The sun came out and the 2013 Philadelphia Writers’ Conference heated up!
Day Two is always LOUDER than Day One, and this year it seemed even more pronounced. Day One everyone is feeling their way, sort of finding their feet. After a full day in the trenches together and a night where many conferees stayed at the hotel, new friendships and bonds have formed and people are a lot more comfortable.
I think there were a lot more people at the conference today than yesterday. It sure felt like more people! Fewer seats available in the workshops, and more jostling in the halls. This is the busiest I’ve seen it in three years attending, and it is awesome!
I started my day with Liz Chang’s Fostering Creativity: What writers of all kinds can learn through the art of literary translation. We had a lively debate of translation vs. interpretation, and how much interpretation should be done when translating. I am not a translator (the only other language I speak is Toddler), but I felt it resonate as an editor. When editing, we have to make sure our suggestions keep in mind the intention and voice of the author, which is also an issue in literary translation.
For those not interested in translation, magazine writing, poetry, and screenwriting were available.
Then we picked up with the three-day workshops we began yesterday. I returned to Carla Spataro’s Short Story: Plot workshop, where we did an amazing microfiction analysis exercise. Using the breakdown in this analysis, you can write anything from 150-word microfiction to the bare bones of a scene for a novel. Fantastic!
After lunch, Jonathan Maberry and Keith Strunk continued to try to make us comfortable with being celebrities in Act Like A Writer. Today focused on how a professional attitude can be huge in opening doors in your career, and how NOT to be a prima donna. We also spoke about how to read your work aloud effectively. Short version: Shorter is better.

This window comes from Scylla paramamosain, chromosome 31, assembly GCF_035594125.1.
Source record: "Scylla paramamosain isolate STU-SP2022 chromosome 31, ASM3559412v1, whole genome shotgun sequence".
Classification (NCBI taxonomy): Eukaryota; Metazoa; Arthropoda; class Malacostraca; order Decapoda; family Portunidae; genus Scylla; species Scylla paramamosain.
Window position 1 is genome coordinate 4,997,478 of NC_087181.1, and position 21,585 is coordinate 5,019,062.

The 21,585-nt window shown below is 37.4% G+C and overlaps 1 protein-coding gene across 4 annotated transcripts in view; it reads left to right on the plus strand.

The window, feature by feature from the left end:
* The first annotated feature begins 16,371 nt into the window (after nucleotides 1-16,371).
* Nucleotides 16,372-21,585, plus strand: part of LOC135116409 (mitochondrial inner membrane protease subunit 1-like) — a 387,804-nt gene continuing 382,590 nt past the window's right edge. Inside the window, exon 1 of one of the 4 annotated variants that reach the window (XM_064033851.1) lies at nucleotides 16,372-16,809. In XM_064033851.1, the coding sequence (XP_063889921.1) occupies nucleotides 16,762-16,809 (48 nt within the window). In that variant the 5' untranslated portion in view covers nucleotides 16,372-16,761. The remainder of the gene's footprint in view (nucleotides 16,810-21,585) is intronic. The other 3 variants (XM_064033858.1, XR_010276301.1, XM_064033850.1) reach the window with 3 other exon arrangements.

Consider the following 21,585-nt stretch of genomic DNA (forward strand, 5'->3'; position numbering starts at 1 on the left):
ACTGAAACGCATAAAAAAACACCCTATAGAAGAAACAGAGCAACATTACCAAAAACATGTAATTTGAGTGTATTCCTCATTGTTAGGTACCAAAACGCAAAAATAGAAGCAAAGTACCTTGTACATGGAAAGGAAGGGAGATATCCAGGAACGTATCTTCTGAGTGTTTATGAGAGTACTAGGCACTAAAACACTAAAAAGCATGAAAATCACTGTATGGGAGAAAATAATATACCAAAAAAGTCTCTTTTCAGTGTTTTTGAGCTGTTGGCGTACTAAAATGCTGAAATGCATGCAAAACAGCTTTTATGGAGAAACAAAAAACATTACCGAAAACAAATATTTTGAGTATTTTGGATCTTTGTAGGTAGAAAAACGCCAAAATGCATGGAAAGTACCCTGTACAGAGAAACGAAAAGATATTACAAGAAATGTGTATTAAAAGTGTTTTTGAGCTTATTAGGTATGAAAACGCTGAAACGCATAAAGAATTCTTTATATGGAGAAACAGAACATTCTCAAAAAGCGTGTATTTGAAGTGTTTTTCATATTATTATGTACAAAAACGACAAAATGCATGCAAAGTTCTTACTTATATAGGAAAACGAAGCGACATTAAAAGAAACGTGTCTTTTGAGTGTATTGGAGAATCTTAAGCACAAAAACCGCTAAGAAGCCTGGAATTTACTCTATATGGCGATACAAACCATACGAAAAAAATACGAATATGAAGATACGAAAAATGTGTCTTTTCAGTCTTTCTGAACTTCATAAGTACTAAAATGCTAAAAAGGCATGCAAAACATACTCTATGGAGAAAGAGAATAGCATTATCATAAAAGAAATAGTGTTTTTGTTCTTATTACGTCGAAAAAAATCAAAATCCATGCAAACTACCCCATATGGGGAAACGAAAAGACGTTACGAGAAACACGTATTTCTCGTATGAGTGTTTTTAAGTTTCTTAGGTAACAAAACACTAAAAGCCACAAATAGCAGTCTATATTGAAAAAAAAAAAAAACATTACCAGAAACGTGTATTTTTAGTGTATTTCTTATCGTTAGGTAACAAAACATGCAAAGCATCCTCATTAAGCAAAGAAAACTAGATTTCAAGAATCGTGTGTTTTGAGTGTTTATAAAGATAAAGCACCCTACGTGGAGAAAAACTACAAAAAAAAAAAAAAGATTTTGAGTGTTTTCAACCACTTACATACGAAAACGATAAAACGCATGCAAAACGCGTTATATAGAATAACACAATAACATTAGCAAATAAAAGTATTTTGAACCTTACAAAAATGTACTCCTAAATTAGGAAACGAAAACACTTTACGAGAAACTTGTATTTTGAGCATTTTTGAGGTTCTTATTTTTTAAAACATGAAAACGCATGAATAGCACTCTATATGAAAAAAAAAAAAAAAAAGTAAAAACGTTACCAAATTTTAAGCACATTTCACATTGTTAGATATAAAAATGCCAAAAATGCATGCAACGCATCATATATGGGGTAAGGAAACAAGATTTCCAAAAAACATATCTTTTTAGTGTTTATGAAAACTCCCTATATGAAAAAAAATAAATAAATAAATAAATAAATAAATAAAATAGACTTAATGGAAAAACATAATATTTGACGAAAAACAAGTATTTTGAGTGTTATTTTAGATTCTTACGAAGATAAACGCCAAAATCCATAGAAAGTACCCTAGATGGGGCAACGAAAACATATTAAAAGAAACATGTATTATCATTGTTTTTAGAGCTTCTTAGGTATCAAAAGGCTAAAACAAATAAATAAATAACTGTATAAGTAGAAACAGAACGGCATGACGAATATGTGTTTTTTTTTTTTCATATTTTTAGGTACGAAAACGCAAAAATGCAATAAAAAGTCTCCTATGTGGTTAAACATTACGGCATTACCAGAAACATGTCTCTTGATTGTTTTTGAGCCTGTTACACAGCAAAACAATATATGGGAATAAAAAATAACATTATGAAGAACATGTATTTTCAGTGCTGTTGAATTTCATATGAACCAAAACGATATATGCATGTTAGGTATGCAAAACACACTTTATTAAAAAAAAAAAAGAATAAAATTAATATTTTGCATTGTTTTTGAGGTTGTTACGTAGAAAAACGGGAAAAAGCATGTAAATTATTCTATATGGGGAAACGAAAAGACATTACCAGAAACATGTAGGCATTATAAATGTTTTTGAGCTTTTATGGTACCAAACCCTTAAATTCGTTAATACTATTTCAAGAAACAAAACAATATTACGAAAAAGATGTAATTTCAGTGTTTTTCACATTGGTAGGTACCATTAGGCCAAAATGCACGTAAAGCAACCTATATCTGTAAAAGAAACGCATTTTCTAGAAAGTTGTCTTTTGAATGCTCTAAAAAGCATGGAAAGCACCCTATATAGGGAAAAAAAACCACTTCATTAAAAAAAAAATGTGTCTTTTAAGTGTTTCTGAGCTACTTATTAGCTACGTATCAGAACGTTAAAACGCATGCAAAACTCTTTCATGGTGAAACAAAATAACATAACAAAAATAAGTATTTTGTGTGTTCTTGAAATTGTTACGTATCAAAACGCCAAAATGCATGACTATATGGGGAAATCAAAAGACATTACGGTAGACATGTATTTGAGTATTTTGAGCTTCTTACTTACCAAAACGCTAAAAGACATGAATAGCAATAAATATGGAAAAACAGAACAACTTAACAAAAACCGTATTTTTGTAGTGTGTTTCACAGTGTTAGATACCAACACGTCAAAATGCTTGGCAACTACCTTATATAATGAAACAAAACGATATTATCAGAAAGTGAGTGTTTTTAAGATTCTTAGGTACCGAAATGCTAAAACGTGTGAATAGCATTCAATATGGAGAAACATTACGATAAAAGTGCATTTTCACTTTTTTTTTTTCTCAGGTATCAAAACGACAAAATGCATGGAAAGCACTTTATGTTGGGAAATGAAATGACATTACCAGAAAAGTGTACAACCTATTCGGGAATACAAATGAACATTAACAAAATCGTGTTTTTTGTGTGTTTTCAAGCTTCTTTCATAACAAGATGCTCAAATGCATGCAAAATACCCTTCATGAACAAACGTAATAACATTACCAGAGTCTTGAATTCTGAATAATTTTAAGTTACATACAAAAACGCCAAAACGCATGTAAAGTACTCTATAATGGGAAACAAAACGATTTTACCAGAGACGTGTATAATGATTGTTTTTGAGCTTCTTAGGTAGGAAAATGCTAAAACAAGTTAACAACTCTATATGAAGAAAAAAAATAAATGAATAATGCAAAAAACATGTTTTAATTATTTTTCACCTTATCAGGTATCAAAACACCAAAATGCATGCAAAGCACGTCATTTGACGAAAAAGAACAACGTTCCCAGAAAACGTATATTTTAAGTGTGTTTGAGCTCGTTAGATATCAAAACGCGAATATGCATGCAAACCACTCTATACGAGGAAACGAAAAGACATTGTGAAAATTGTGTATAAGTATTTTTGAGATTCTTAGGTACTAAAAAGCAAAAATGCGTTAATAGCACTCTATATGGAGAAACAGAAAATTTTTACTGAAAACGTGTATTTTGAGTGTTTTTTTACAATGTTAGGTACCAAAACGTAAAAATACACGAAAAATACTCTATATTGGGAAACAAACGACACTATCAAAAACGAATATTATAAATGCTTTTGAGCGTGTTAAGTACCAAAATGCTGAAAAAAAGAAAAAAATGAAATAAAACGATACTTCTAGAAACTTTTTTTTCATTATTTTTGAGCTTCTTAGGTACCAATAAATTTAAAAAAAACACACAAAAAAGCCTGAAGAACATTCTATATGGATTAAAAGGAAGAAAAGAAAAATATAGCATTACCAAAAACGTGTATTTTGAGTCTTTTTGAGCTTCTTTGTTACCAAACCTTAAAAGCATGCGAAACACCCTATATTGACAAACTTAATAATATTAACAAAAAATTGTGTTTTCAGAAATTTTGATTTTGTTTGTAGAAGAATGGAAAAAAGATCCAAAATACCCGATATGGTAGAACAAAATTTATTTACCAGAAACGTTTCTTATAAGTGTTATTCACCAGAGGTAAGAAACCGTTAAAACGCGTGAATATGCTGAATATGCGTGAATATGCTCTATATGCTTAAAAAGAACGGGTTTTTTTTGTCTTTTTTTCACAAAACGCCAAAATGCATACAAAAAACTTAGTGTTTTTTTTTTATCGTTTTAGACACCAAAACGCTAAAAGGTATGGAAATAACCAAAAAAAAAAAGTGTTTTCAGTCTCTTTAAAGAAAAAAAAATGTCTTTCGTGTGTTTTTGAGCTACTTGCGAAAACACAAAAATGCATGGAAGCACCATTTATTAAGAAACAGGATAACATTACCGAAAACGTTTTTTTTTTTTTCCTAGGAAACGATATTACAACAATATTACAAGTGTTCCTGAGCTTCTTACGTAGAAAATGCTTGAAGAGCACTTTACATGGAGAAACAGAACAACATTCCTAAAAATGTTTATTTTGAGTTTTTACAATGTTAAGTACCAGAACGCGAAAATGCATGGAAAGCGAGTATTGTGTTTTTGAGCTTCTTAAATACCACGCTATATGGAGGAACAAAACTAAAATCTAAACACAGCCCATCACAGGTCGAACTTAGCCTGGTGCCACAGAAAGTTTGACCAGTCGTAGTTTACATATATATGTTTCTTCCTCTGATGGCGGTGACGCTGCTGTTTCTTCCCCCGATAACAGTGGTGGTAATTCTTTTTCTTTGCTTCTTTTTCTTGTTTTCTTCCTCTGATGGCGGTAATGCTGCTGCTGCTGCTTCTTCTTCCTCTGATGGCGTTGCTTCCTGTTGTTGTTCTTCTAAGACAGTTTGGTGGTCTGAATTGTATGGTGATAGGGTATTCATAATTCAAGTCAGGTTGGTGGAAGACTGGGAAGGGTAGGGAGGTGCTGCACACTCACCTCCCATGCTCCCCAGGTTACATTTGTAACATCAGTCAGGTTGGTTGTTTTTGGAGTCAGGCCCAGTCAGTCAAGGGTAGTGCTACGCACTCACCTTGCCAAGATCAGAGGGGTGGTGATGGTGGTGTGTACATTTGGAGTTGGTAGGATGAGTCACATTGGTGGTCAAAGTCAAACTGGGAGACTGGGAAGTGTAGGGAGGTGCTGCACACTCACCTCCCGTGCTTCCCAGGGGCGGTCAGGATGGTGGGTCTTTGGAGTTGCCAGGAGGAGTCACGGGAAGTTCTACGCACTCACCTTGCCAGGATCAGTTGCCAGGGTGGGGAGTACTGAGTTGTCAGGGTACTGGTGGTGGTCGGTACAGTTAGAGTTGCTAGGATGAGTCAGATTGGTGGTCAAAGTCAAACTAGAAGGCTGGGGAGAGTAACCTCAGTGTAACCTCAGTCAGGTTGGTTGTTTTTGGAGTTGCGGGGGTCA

Solomon Jones again brought the energy with his Novel: Character workshop. Today we reviewed some character sketches the conferees had done, with Solomon digging deeper to show us how to flesh them out more. After that, we did a wonderful exercise on how the relationships between characters can open up your entire plot for you. We did go a little crazy (our main character was an 87-year-old Creole grandma with a fan boat in the New Orleans bayou) but it was enormous fun!
I got a double dose of Jonathan Maberry today (such a high dosage should come with a warning label :-)), as he also ran the Query Critique workshop. My query did pretty well, which is great because those things are dang hard to write!
If queries weren’t your thing, you could get in on the Trends of Publishing—which is an absolutely crazy topic in the changing landscape of publishing these days. Or you could just hang out and chat in the Hancock room, where the drinks and free magazines live.
By the end of the day, many of us were experiencing information overload—a phenomenon common to Day Two, I’ve noticed. But the workshops crackled with energy today, and I have no reason to believe that Day Three will not raise the voltage even higher. Can’t wait to see what the last day brings!
I’ll be back tomorrow with a Day Three recap, and J. Thomas Ross will have her fab photos and thoughts on Tuesday.